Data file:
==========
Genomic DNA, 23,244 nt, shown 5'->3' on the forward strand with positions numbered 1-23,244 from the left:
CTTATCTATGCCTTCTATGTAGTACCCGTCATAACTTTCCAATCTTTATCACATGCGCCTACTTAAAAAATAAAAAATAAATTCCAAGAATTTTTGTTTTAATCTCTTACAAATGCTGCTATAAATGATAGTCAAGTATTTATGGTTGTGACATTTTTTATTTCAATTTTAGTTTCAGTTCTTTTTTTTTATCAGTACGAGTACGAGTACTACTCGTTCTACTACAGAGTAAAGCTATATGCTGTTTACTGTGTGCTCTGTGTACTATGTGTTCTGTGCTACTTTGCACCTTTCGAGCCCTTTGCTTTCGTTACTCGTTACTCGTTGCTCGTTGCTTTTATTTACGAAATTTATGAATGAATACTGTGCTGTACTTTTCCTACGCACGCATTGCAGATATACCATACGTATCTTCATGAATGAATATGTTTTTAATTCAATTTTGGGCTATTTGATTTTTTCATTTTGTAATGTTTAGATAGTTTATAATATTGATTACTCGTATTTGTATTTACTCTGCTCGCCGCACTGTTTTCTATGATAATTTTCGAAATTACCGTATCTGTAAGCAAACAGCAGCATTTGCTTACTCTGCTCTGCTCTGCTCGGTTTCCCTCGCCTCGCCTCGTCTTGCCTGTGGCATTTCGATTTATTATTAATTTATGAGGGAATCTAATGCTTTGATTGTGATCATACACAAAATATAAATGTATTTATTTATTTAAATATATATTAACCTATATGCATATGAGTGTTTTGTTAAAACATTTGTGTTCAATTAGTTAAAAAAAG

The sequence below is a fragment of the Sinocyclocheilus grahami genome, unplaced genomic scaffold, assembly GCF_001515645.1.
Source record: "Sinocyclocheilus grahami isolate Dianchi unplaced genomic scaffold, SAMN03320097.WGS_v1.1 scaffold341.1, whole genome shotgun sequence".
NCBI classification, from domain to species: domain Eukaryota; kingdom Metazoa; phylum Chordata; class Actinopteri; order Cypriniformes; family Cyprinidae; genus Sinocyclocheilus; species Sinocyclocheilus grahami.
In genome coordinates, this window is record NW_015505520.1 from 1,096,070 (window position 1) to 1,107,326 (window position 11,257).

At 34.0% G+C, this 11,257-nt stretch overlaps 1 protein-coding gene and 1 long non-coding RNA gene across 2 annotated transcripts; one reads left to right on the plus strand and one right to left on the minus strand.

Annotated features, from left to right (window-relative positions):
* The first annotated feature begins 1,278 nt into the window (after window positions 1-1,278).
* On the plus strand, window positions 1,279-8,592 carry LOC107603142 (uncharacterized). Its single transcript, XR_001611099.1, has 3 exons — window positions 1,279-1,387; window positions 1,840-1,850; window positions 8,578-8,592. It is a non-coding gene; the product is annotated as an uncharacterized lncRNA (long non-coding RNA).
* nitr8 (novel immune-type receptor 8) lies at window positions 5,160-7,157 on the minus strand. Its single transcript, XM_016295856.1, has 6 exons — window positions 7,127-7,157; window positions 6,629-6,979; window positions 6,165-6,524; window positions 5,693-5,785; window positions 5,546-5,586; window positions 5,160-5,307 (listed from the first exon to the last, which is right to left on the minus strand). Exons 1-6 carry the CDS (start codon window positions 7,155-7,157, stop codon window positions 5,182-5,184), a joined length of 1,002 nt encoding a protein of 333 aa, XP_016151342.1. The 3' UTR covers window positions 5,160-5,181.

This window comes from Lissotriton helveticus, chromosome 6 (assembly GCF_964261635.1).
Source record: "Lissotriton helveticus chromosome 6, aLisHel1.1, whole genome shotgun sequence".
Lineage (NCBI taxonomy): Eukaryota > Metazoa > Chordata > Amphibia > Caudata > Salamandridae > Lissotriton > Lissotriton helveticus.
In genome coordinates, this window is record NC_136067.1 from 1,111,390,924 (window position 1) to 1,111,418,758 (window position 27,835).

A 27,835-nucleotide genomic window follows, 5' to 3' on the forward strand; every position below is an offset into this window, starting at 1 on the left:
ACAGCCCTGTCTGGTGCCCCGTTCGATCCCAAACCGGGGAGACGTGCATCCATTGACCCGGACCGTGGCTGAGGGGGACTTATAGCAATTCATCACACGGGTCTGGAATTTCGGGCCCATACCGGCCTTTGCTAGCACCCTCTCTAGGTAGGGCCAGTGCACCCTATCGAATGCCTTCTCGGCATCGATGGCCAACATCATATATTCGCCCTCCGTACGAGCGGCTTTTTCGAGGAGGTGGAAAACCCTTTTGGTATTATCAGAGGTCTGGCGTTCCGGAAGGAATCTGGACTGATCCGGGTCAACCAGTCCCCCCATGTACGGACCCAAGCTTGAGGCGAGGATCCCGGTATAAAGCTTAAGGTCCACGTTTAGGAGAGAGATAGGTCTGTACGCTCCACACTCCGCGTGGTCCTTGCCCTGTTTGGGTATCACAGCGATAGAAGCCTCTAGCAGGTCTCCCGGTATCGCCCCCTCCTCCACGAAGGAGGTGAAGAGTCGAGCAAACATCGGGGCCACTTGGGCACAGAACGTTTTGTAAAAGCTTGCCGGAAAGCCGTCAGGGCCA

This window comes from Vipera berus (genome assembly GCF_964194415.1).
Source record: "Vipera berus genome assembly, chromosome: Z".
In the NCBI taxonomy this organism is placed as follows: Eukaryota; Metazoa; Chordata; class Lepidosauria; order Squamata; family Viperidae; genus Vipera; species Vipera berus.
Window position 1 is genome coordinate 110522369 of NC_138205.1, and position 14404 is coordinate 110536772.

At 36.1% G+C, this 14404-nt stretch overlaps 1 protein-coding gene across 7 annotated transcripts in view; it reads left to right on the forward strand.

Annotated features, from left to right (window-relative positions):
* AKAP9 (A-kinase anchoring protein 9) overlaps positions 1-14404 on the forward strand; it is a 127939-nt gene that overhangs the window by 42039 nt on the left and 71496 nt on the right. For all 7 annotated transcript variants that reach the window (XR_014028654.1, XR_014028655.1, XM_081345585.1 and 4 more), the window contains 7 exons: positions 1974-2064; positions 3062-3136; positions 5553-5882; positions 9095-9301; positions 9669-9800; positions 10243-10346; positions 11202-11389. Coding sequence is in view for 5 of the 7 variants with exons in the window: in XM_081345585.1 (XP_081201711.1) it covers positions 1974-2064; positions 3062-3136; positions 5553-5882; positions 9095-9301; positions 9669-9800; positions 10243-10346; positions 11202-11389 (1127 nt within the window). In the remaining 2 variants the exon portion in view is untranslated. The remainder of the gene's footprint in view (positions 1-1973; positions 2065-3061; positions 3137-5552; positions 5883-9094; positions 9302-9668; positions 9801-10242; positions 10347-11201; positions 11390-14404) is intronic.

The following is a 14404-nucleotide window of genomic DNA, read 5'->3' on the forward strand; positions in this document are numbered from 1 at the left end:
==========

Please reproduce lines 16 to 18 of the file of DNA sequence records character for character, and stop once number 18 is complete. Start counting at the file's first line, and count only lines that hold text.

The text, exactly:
A 27,835-nucleotide genomic window follows, 5' to 3' on the forward strand; every position below is an offset into this window, starting at 1 on the left:
ACAGCCCTGTCTGGTGCCCCGTTCGATCCCAAACCGGGGAGACGTGCATCCATTGACCCGGACCGTGGCTGAGGGGGACTTATAGCAATTCATCACACGGGTCTGGAATTTCGGGCCCATACCGGCCTTTGCTAGCACCCTCTCTAGGTAGGGCCAGTGCACCCTATCGAATGCCTTCTCGGCATCGATGGCCAACATCATATATTCGCCCTCCGTACGAGCGGCTTTTTCGAGGAGGTGGAAAACCCTTTTGGTATTATCAGAGGTCTGGCGTTCCGGAAGGAATCTGGACTGATCCGGGTCAACCAGTCCCCCCATGTACGGACCCAAGCTTGAGGCGAGGATCCCGGTATAAAGCTTAAGGTCCACGTTTAGGAGAGAGATAGGTCTGTACGCTCCACACTCCGCGTGGTCCTTGCCCTGTTTGGGTATCACAGCGATAGAAGCCTCTAGCAGGTCTCCCGGTATCGCCCCCTCCTCCACGAAGGAGGTGAAGAGTCGAGCAAACATCGGGGCCACTTGGGCACAGAACGTTTTGTAAAAGCTTGCCGGAAAGCCGTCAGGGCCA

This window comes from Vipera berus (genome assembly GCF_964194415.1).